The Wits China-Africa Projects' journalists roundtable on 6 November was a vibrant success. The roundtable brought together more than 60 journalists, experts and scholars from Africa, Asia, and Europe to illuminate on the many facets of the China-Africa relationship.
Brigitte Read, co-ordinator of the project, opened the roundtable with a short speech highlighting the projects history. Over 50 grants have been given to journalists from China and Africa in the last four years to report on an aspect of the China-Africa relationship, she said. She also said this was the 5th consecutive year the project was sponsoring Chinese journalists to attend the annual Power Reporting Conference organised by the Journalism Department at the University of the Witwatersrand.
The first session featured Lucy Corkin from Rand Merchant Bank, whose presentation was about economic engagements and financial flows between China and Africa. She was followed by Prof Garth Shelton of the Wits International Relations Department who spelled out the key foreign policy principles journalists should know, particularly emphasising a focus on smart power - the power of ideas - and not just hard and soft power. Prof Shelton was followed by Dr Daouda Cisse of the Centre for Chinese Studies at Stellenbosch University who spoke of the evolution of Chinese business strategies in Africa from investments in natural resources and infrastructure to services.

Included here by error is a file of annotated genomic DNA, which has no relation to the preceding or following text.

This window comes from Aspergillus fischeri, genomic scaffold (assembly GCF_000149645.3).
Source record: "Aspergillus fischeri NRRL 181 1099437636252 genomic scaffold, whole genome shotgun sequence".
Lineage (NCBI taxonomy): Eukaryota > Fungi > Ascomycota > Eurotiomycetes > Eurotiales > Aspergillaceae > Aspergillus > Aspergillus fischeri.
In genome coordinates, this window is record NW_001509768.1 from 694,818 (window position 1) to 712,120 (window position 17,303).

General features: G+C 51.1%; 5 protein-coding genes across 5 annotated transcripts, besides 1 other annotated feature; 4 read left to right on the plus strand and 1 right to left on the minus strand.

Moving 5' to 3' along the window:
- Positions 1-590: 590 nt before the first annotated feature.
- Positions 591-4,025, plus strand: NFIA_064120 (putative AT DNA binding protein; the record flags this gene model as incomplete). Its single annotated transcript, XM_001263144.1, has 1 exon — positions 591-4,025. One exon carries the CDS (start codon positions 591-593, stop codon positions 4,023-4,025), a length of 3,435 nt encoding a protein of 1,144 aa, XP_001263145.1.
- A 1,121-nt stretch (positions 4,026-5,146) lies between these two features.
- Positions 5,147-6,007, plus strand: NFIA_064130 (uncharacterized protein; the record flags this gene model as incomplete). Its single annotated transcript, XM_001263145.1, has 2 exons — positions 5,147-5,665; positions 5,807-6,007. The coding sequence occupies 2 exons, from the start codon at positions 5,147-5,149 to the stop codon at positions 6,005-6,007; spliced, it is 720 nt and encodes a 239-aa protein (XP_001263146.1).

Dr Ross Anthony, the interim director at the Centre for Chinese Studies, opened the second session, which also had Bob Wekesa, a research associate with the Wits China-Africa Reporting Project, and Cobus van Staden of the Wits Media Studies Department. Bob Wekesa explained some aspects of China's media diplomacy in Africa, while Cobus van Staden, one half of the team behind the China Africa Project, gave a presentation on their very popular podcast and how they manage their Facebook page.
John Bailey of South Africa's etv who also reports from China, the Financial Time's Tom Burgis and Kevin Bloom comprised the next session, which focussed on reporting strategies. The final session was grant recipients sharing their reporting experiences; Jenni Marsh, who works with Hong Kong's South China Morning Post, Xiaochen Chen of China Business News, John Grobler, a Namibian freelancing investigative journalist, and Hongxiang Huang of China House, an NGO in Nairobi.
The indefatigable Winslow Robertson put together a Storify with tweets from the roundtable.
Below is a selection of photos from the conference; there is also an album on our Facebook page.